Canada's Benito Floro in Gold Cup action vs. Costa Rica
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Commentary: Boosted by returning Will Johnson, Atiba Hutchinson, Canada should breeze past Belize

If your only points of reference about the Canadian national team are their results at this summer’s Gold Cup, you could be forgiven for thinking they’re in trouble in their two upcoming World Cup qualifiers against Belize.

The truth is, they’re not. Longtime Canadian fans may gasp in fear as such impetuousness (we’ve learned not to tease the soccer gods, after all), but folks, you can relax. They’re going to advance.

Now, in terms of how they advance – head coach Benito Floro and his squad are stuck in a bit of a “damned if you do, damned if you don’t” scenario. Win by only a goal or two on aggregate, and it’s confirmation of every misgiving about Floro and his plan for the program (and I guarantee that at least one person will, un-ironically, call for the Spaniard to be fired).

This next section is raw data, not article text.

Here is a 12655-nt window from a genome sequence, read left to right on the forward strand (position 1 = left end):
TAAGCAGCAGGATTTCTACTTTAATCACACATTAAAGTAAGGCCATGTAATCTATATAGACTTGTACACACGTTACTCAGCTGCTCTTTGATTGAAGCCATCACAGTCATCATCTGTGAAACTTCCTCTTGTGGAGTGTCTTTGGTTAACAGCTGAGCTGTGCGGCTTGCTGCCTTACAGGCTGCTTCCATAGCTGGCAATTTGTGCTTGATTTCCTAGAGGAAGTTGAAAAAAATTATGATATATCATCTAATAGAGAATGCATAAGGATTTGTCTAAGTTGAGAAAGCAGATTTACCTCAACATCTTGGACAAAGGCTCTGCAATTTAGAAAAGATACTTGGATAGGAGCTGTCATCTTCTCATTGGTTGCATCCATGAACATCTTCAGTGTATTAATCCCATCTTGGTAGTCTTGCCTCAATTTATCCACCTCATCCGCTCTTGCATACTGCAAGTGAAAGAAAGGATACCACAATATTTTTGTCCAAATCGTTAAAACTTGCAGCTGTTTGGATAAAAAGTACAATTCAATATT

But even a convincing win won’t be worth much more than sarcastic scoffs of “congrats, you beat a tiny Central American nation of less than 350,000 whose highest-ever FIFA ranking was No. 118… next stop, World Cup 2018!”

Either way, these early-round matchups with CONCACAF minnows are a quadrennial tradition for Canada, a team whose own FIFA ranking rarely affords them automatic entry to the later rounds of regional qualifying.